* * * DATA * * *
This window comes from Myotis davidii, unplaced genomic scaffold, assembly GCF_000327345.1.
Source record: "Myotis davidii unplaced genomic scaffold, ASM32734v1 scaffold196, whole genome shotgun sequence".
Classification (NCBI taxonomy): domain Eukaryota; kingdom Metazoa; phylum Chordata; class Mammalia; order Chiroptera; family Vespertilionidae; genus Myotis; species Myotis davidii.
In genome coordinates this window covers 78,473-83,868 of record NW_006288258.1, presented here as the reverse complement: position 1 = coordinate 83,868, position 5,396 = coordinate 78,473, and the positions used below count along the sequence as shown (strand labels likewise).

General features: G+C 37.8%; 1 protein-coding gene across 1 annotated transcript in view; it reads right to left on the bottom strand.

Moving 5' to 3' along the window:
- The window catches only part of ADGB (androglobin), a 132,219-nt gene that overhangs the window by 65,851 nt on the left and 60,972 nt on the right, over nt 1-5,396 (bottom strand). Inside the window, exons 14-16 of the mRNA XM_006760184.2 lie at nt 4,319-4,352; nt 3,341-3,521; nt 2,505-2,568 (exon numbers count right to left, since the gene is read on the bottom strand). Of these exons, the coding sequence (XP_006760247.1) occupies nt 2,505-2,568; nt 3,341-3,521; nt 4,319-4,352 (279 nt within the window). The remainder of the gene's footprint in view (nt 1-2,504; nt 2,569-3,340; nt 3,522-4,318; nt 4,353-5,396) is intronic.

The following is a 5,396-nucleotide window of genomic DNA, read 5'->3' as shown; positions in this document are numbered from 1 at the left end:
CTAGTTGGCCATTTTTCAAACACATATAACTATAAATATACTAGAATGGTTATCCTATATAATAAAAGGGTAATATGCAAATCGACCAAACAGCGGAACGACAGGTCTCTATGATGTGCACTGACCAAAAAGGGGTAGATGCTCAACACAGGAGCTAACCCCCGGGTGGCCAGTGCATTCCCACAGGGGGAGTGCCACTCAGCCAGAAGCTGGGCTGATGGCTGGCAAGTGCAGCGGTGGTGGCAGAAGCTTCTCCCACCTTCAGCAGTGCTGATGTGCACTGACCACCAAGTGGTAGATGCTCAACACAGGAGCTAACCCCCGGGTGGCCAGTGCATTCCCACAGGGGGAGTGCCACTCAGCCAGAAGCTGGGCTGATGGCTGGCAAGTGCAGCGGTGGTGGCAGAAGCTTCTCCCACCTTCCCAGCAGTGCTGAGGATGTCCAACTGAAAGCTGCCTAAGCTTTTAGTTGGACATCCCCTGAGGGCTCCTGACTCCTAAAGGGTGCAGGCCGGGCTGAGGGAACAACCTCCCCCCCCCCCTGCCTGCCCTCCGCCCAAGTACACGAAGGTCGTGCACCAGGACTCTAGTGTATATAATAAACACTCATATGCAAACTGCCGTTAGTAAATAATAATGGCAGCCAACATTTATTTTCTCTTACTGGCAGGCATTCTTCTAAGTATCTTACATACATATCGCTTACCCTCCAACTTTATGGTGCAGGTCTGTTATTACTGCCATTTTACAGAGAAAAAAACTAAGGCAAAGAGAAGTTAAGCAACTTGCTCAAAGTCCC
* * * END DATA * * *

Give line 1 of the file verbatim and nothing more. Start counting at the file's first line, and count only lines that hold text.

This window comes from Myotis davidii, unplaced genomic scaffold, assembly GCF_000327345.1.